Advocacy is important. Advocating for your clients, friends, family, but most importantly, advocating for yourself. However, in my opinion, this can be the toughest form of advocacy to implement.

Self-advocacy is essentially defined as understanding and knowing what your needs are and then communicating those needs to others. It’s important because it encourages us to be more independent, as well as gain confidence in ourselves and our choices in medical care.

Now that we know why self-advocacy is important-how can you practice it?

 Here are 5 tips to remember:

  1. Believe in Yourself. In order to convince others that you are deserving of what you are asking for, you have to believe it yourself first. Know that you are worthwhile and don’t be afraid to let other people know that, as well.
  2. Know What You Want. If you want to ask for something, you will need to first know what that is (and why). If you’re not sure initially, talk to a trusted source, such as a close family member, friend or medical professional. Take time to research and know what is best for you and you alone.
  3. Ask Questions. I was always told that before a doctor’s appointment to write down any questions I may have. This not only ensures that you don’t forget them, but lets the doctor know that you are serious about your health and to address any crucial concerns. Also, make sure they don’t rush you to a point where you can’t ask your questions. While there isn’t often a lot of time allotted for appointments, your concerns and questions are valid, so make sure to voice them.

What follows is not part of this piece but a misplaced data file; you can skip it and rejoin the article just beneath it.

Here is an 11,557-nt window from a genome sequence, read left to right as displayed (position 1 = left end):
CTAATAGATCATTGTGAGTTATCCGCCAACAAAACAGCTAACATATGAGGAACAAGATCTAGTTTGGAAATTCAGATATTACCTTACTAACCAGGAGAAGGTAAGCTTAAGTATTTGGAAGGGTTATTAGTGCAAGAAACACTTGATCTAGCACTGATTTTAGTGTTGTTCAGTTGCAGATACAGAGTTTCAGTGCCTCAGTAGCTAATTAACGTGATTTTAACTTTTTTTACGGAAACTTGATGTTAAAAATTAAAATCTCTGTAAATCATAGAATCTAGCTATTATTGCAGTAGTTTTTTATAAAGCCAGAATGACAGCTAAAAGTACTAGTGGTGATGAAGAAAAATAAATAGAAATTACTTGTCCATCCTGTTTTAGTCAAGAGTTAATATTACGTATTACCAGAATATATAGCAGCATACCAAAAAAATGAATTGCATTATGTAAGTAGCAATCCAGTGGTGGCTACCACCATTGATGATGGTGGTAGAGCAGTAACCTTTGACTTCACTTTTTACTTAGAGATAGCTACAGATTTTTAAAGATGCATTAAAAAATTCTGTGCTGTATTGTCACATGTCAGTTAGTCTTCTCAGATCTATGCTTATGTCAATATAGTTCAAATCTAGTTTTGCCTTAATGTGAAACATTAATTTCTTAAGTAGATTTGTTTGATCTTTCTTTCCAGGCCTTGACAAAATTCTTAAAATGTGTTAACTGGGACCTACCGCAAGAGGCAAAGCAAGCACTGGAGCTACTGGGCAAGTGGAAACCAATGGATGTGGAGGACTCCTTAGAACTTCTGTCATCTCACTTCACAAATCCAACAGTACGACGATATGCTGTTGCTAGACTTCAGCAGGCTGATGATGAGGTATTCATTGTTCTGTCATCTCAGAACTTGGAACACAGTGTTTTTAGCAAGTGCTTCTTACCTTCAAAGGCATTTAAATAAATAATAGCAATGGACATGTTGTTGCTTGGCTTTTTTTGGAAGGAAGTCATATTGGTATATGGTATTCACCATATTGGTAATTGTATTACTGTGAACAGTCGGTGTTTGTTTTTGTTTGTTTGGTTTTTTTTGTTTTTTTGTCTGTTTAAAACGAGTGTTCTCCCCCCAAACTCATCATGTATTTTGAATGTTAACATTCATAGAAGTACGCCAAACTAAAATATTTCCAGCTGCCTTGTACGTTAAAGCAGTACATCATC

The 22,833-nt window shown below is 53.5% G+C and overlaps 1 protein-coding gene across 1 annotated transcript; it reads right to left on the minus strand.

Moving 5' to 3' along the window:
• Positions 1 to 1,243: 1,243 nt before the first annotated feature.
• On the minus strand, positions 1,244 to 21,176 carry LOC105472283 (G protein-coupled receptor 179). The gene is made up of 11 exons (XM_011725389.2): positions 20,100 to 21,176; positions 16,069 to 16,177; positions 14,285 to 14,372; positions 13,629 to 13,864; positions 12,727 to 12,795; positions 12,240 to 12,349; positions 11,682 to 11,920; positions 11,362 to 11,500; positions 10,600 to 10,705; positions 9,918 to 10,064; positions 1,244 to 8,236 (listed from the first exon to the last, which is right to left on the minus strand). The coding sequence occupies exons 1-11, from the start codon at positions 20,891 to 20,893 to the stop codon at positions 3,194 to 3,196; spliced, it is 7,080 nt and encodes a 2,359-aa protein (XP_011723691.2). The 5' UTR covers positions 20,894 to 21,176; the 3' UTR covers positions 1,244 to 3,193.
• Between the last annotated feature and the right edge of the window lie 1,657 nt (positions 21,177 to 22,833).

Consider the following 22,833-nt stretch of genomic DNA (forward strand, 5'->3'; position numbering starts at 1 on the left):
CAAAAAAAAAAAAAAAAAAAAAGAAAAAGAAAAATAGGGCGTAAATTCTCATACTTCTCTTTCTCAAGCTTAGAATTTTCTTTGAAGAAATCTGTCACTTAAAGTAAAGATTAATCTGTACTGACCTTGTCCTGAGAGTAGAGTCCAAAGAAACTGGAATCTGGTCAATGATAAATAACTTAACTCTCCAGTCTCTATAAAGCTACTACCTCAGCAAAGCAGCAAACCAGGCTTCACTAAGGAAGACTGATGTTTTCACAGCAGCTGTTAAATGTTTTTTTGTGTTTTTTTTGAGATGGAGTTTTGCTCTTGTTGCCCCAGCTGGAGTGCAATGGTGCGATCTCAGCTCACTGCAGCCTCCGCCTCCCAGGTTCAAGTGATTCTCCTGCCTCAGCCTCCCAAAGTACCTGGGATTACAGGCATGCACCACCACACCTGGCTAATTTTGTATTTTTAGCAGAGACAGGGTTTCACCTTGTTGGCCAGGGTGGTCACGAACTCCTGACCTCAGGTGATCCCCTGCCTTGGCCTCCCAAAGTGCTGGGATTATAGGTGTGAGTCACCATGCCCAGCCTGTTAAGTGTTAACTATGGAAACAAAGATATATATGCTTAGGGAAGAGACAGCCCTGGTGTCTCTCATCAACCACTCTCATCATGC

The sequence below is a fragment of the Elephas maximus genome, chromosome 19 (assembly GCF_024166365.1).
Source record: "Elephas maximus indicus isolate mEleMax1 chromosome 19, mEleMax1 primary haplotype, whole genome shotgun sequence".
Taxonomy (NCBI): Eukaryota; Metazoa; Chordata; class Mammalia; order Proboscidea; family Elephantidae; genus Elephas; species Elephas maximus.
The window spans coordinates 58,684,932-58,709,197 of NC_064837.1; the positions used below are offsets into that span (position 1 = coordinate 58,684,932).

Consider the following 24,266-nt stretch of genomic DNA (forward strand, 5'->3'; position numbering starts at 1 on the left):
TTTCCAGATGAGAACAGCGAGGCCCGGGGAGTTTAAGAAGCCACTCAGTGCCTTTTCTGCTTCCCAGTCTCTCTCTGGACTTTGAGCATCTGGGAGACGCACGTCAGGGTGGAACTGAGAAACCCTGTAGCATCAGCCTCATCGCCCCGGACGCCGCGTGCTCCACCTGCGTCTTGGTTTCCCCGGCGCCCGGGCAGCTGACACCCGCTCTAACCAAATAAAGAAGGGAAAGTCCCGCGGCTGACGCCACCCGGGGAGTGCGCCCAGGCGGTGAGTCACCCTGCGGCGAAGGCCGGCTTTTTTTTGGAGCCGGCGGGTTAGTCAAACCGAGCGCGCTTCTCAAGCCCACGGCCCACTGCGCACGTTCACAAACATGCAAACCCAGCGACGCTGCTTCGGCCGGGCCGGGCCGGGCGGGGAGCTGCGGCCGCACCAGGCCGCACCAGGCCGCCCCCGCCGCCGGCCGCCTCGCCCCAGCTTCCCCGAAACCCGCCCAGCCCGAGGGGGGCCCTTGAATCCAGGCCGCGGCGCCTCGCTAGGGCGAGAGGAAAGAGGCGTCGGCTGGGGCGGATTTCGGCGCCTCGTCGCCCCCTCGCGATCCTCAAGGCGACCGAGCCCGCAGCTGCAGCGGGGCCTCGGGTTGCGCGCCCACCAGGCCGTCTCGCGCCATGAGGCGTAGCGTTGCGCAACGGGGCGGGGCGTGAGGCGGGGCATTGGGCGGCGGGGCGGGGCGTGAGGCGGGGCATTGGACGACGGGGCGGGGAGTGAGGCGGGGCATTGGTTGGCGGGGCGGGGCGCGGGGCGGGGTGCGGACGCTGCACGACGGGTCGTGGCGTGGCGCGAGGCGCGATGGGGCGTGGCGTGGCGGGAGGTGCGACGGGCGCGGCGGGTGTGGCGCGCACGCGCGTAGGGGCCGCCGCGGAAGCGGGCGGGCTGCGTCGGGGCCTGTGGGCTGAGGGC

4. Be Assertive. The purpose of self-advocacy is to speak up and express your needs so that people will listen. Focus on being confident in your words and body language, but not to the point of sounding aggressive.
  5. Don’t Give Up. There might be a chance that you won’t get exactly what you ask for the first time around, but that doesn’t mean you should give up asking. Continue to advocate for your needs and why they matter to you.

While these tips are catered towards advocating in a healthcare environment, they can really apply to any aspect of your life. No matter what you’re doing, it’s always important to research, ask questions and be aware of what you want. Now all you have to do is go for it!


Staff Blogger: Mollie Clupper

Mollie Clupper is working for MHA as a Communications and Support Specialist. Using her own experiences, she wants to help bring awareness and end the stigma surrounding mental health. In her spare time, she enjoys hiking, drinking coffee, and spending time with her fur-niece.